A report by Old Mutual highlights that, despite the rand’s gains in the past few months, South Africa’s currency is at the mercy of inflation, which will undoubtedly change what your savings and investments will be worth a decade from now.
The rand made headlines this week, suffering one of its worst days in 2018 on Monday on the back of a stronger US dollar and poorly performing emerging markets.
Analysts forecast that the currency could weaken further and hit R12.75 by the end of the year, as the bulk of good news, including the appointment of a new president, had been priced into market already.
Thus the rand would probably take its direction from global factors in the near/mid-term.
Of course, not all opinions point south, with other analysts being notably more positive on the currency, arguing that stronger economic growth should prove supportive to the local currency – forecasting the rand to reach R11.50 by the end of the year.
According to Old Mutual, irrespective of the rand’s ups and downs, the one thing that will definitely affect its value in the longer term is inflation.
StatsSA reported earlier in April that the country’s inflation rate fell to a seven-year low in March, slowing to 3.8%. However, a rise in the VAT rate which kicked into effect at the start of the month is still expected to have an impact in the financial data being reported in the near-term.
Central bank Governor Lesetja Kganyago said last week that the economy has managed to reduce some of its key vulnerabilities such as the size of its current-account deficit as a share of the economy.
As a result, the bank has some “breathing space” should risks to the inflation outlook – such as currency movements or a spike in oil prices – come to fruition.
Citing Ronald Reagan in its latest long-term prospective report, Old Mutual noted that “inflation is as violent as a mugger, as frightening as an armed robber and as deadly as a hit man”.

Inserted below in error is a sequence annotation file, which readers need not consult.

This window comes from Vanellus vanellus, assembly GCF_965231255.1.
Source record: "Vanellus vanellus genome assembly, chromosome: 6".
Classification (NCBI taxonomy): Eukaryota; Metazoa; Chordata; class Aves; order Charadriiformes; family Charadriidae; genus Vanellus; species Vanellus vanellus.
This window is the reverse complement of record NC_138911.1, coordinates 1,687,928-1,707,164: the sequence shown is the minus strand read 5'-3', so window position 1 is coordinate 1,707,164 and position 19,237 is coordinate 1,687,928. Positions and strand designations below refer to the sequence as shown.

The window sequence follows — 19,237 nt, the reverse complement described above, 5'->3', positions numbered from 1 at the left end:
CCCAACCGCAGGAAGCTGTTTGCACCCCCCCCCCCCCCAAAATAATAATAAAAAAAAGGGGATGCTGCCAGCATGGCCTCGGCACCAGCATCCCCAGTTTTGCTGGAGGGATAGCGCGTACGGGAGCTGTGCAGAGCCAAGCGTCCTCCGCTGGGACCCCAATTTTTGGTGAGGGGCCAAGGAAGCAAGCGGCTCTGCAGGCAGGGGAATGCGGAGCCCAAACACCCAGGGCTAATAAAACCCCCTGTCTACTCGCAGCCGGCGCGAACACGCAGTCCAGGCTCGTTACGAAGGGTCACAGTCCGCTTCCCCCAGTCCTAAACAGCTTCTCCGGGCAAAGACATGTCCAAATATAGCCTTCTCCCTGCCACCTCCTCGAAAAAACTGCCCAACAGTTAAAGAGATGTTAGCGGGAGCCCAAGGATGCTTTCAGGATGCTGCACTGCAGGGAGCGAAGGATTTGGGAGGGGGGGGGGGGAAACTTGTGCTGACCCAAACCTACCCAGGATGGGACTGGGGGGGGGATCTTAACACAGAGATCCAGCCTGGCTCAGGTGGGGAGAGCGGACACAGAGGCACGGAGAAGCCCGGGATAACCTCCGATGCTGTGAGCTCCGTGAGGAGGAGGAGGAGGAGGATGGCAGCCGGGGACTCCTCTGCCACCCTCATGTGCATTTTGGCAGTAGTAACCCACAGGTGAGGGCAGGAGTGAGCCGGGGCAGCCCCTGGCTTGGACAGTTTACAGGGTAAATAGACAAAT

Specifically it noted that many South African investors suffer from ‘inflation illusion’ as they fail to notice how destructive it can be over time.
To demonstrate this point, it published a graph of how inflation is expected to erode spending power in South Africa over the next 10 years.
At a 6% inflation rate, Old Mutual said that spending power of R10,000 effectively halves to R5,584 – while over 20 years the spending power drops down to R3,118, nearly a third of its value.
According to Old Mutual, it expects the average inflation rate to be 5.5% over the next five years, which is within the Reserve Bank’s target range of 3% to 6%.
“The risk, though, remains to the upside – despite our base case expectation that inflation could move in a 4.5% to 5% range for most of 2018,” it said.
The group said that investors and savers need to learn a lesson in looking at long term investment returns in “real” terms, stripping out the impact of inflation.
“As we are a small and an open economy, SA inflation will always be subject to big global cycles as the currency and, consequently, food and petrol prices play havoc with price changes. Exchange rate risk is particularly high, given how exposed SA is during this period of heightened political and ratings risk,” it said.